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Variability of Phenotype in Two Sisters with Pyridoxine Dependent Epilepsy

Published online by Cambridge University Press:  02 December 2014

Majid Alfadhel*
Affiliation:
Division of Biochemical Diseases, Department of Paediatrics, BC Children's and Women's Hospital Division of Genetics, Department of Pediatrics, King Saud bin Abdulaziz University for Health Sciences, King Abdulaziz Medical City, Riyadh, Saudi Arabia
Sandra Sirrs
Affiliation:
Adult Metabolic Diseases Clinic, Division of Endocrinology, Department of Medicine, Vancouver Hospital and Health Sciences Centre
Paula J. Waters
Affiliation:
Biochemical Genetics Laboratory, University of British Columbia, Vancouver, British Columbia Service de Génétique Médicale, Département de Pédiatrie, Université de Sherbrooke, Quebec, Canada
András Szeitz
Affiliation:
Department of Pathology, Faculty of Pharmaceutical Sciences, University of British Columbia, Vancouver, British Columbia
Eduard Struys
Affiliation:
VU University Medical Centre, Metabolic Unit, Department of Clinical Chemistry, Amsterdam, Netherlands
Marion Coulter-Mackie
Affiliation:
Division of Biochemical Diseases, Department of Paediatrics, BC Children's and Women's Hospital
Sylvia Stockler-Ipsiroglu
Affiliation:
Division of Biochemical Diseases, Department of Paediatrics, BC Children's and Women's Hospital
*Corresponding
Division of Genetics, Department of Pediatrics, King Saud bin Abdulaziz University for Health Sciences, King Abdulaziz Medical City, Riyadh, Saudi Arabia, P.O. Box: 22490 Riyadh 11426. Email: dralfadhel@yahoo.com
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Abstract

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Background:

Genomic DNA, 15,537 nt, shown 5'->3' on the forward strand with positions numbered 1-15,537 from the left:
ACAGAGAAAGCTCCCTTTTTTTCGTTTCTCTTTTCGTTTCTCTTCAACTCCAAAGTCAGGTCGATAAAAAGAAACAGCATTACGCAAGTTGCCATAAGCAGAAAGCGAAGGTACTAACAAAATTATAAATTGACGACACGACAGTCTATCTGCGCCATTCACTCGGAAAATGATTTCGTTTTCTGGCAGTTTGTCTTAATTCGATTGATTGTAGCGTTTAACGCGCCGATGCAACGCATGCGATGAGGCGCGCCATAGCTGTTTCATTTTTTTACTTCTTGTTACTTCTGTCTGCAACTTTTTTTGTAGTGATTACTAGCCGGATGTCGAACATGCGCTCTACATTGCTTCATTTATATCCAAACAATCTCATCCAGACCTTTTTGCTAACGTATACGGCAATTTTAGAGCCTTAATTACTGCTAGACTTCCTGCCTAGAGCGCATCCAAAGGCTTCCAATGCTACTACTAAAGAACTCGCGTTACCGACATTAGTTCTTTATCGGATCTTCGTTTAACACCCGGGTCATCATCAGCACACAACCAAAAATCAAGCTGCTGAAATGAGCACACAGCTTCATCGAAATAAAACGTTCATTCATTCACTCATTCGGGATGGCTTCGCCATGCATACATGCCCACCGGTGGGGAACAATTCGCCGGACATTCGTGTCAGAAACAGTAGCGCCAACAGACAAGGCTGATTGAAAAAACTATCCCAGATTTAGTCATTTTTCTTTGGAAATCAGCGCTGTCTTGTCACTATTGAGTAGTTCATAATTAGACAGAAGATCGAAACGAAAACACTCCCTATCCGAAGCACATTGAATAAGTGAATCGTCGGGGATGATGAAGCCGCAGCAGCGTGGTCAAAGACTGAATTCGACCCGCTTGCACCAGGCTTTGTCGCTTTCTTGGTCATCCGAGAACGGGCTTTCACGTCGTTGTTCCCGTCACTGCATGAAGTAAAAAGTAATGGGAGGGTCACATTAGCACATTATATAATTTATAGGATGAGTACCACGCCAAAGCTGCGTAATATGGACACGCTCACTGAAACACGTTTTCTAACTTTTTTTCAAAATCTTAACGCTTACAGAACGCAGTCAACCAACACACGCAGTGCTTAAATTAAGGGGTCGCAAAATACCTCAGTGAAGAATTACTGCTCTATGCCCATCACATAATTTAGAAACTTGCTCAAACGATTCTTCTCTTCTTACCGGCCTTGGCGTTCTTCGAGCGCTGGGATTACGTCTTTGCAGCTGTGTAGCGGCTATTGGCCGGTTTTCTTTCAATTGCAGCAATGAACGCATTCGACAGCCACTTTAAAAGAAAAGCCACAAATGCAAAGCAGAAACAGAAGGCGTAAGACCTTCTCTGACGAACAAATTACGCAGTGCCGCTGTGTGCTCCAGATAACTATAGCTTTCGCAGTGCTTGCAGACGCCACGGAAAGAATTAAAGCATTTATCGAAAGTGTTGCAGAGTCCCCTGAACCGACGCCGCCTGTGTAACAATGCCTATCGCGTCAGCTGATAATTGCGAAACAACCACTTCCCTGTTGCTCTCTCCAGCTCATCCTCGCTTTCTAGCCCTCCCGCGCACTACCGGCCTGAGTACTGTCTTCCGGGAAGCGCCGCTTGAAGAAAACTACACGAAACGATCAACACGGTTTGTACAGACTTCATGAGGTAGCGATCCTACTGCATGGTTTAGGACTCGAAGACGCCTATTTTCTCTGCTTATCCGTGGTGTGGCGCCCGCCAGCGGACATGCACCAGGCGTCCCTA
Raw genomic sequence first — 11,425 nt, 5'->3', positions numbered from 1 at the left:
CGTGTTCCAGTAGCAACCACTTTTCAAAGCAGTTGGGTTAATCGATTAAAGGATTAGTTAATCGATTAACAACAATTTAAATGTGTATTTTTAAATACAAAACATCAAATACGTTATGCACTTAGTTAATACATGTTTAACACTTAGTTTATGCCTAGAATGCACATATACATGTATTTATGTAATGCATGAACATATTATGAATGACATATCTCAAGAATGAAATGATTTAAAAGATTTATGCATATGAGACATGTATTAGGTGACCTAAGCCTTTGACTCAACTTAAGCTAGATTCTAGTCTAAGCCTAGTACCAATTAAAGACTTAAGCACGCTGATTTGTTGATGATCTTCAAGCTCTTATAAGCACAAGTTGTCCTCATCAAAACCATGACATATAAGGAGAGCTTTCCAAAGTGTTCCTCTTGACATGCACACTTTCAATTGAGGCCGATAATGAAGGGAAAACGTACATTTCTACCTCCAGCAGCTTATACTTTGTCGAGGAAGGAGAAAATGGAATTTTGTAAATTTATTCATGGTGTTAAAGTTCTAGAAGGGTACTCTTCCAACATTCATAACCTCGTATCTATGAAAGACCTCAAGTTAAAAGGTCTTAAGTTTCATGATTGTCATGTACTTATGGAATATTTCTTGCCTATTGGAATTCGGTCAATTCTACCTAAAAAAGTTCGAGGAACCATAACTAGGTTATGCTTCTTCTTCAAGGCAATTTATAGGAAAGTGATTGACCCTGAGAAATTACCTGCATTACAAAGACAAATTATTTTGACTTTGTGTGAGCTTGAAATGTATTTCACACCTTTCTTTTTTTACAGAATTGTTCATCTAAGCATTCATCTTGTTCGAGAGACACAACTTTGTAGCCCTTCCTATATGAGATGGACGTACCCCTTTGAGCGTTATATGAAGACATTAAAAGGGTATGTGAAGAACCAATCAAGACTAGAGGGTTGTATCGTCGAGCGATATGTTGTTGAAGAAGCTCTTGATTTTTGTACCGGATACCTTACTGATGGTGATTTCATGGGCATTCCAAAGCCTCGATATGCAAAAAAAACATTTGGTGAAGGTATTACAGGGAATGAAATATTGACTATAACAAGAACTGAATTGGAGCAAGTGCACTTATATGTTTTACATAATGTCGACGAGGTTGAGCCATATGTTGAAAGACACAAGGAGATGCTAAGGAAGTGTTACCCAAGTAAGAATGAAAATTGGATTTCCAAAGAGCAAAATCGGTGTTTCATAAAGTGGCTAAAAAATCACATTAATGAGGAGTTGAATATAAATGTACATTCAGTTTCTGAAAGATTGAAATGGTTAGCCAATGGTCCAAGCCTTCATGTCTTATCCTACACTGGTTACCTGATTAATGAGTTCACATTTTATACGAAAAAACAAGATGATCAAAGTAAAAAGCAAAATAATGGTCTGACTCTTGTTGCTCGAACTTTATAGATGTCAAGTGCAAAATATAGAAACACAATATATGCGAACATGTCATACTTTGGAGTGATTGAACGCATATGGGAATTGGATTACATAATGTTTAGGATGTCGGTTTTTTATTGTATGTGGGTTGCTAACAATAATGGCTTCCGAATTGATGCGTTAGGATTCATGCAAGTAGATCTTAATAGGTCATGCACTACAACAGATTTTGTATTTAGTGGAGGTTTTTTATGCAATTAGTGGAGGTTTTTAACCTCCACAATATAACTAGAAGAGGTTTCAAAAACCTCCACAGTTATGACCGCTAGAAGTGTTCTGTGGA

Pyridoxine dependent epilepsy (PDE) is characterized by neonatal epileptic encepahalopathy responsive to pharmacological doses of vitamin B6. Recently an autosomal recessive deficiency in Antiquitin (ALDH7A1), a gene involved in the catabolism of lysine has been identified as the underlying cause.

Case report:

In 21 and 23 year-old sisters, who had presented with neonatal / early infantile onset seizures, PDE was confirmed by elevated urinary alpha aminoadipic- 6- semialdehyde (α-AASA) excretion and compound heterozygosity for two known ALDH7A1 missense mutations. Although epilepsy was well controlled upon treatment with pyridoxine, thiamine, phenytoin and carbamazepine since early infancy, both had developmental delay with prominent speech delay as children. As adults, despite the same genetic background and early treatment with pyridoxine, their degree of intellectual disability (ID) differed widely. While the older sister's cognitive functions were in the moderate ID range and she was not able to live unattended, the younger sister had only mild ID and was able to live independently.

Conclusion:

Although seizures are a defining feature of PDE, other disease manifestations can vary widely even within the same family. Adult neurologists should be aware that the diagnosis of PDE can be delayed and PDE should be considered in the differential diagnosis of adults with seizure disorders dating from childhood.

Type
Original Article
Copyright
Copyright © The Canadian Journal of Neurological 2012

References

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